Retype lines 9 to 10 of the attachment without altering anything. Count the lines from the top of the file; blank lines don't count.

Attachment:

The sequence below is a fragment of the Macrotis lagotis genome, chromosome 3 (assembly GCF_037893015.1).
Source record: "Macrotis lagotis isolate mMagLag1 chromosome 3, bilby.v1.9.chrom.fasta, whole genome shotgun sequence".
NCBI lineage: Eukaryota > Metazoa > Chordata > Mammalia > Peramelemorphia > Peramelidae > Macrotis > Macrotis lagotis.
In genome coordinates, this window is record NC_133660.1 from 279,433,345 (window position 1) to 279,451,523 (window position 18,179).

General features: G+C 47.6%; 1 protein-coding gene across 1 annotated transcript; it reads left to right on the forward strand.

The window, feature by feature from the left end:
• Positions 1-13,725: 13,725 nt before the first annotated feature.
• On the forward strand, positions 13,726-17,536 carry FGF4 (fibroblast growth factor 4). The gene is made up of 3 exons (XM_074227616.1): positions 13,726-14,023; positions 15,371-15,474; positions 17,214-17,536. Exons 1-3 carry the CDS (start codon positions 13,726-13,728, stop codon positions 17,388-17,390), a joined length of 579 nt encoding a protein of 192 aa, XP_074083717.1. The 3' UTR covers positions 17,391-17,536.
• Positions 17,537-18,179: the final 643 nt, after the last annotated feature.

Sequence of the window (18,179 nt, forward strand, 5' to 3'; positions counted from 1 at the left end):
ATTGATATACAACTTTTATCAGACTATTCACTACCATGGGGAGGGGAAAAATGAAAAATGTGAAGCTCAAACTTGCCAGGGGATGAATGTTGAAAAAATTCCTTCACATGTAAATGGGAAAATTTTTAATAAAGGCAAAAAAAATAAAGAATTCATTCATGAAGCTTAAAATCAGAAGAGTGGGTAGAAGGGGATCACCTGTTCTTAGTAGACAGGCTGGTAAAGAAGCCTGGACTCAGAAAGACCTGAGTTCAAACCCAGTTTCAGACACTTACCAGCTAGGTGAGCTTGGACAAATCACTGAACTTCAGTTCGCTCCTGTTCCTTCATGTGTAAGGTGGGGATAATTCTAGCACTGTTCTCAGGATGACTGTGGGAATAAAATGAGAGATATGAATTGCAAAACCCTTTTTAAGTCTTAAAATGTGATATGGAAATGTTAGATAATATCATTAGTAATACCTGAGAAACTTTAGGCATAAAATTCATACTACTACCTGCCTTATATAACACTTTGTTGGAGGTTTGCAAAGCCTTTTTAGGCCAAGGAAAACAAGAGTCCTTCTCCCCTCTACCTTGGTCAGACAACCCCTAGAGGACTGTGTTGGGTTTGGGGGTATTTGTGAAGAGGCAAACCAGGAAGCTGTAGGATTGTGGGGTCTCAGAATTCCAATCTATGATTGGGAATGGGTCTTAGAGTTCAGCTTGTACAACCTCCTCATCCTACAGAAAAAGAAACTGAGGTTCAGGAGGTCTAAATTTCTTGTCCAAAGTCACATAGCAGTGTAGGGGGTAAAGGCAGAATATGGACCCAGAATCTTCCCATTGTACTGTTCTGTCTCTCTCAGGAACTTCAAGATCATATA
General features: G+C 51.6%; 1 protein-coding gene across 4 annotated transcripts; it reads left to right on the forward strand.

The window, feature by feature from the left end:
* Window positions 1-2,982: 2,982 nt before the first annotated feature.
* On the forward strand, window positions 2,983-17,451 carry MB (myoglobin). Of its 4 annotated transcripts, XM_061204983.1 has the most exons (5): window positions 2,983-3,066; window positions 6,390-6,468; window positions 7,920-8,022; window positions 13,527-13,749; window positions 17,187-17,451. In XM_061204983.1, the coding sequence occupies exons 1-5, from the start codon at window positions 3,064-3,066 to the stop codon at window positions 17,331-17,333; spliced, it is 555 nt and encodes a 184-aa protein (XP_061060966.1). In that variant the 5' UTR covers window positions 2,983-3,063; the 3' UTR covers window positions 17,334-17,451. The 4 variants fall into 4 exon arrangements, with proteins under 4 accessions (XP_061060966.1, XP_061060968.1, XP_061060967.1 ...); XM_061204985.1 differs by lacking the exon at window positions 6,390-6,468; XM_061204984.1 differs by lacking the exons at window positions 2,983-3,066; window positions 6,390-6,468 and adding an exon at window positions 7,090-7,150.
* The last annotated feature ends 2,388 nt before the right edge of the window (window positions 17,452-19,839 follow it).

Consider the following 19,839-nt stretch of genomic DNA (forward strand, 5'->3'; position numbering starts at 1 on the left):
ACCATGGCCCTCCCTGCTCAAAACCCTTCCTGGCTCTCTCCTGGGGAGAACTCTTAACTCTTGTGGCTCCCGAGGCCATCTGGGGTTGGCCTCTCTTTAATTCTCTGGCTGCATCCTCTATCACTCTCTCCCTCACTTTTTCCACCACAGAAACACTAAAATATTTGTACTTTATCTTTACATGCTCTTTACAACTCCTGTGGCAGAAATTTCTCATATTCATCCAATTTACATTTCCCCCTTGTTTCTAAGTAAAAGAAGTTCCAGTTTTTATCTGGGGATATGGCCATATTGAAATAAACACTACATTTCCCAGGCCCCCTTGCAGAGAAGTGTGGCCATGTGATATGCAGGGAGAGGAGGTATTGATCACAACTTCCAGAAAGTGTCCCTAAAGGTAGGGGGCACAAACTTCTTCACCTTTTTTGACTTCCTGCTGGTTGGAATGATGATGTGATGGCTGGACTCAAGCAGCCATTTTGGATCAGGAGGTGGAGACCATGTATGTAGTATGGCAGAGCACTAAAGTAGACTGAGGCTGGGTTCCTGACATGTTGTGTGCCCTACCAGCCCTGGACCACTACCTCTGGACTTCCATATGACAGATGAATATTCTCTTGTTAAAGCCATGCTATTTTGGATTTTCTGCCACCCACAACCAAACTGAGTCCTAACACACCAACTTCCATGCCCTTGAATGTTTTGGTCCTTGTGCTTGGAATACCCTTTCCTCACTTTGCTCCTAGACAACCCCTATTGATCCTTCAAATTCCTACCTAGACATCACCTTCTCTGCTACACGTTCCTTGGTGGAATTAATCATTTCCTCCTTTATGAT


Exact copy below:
• Positions 17,537-18,179: the final 643 nt, after the last annotated feature.

Sequence of the window (18,179 nt, forward strand, 5' to 3'; positions counted from 1 at the left end):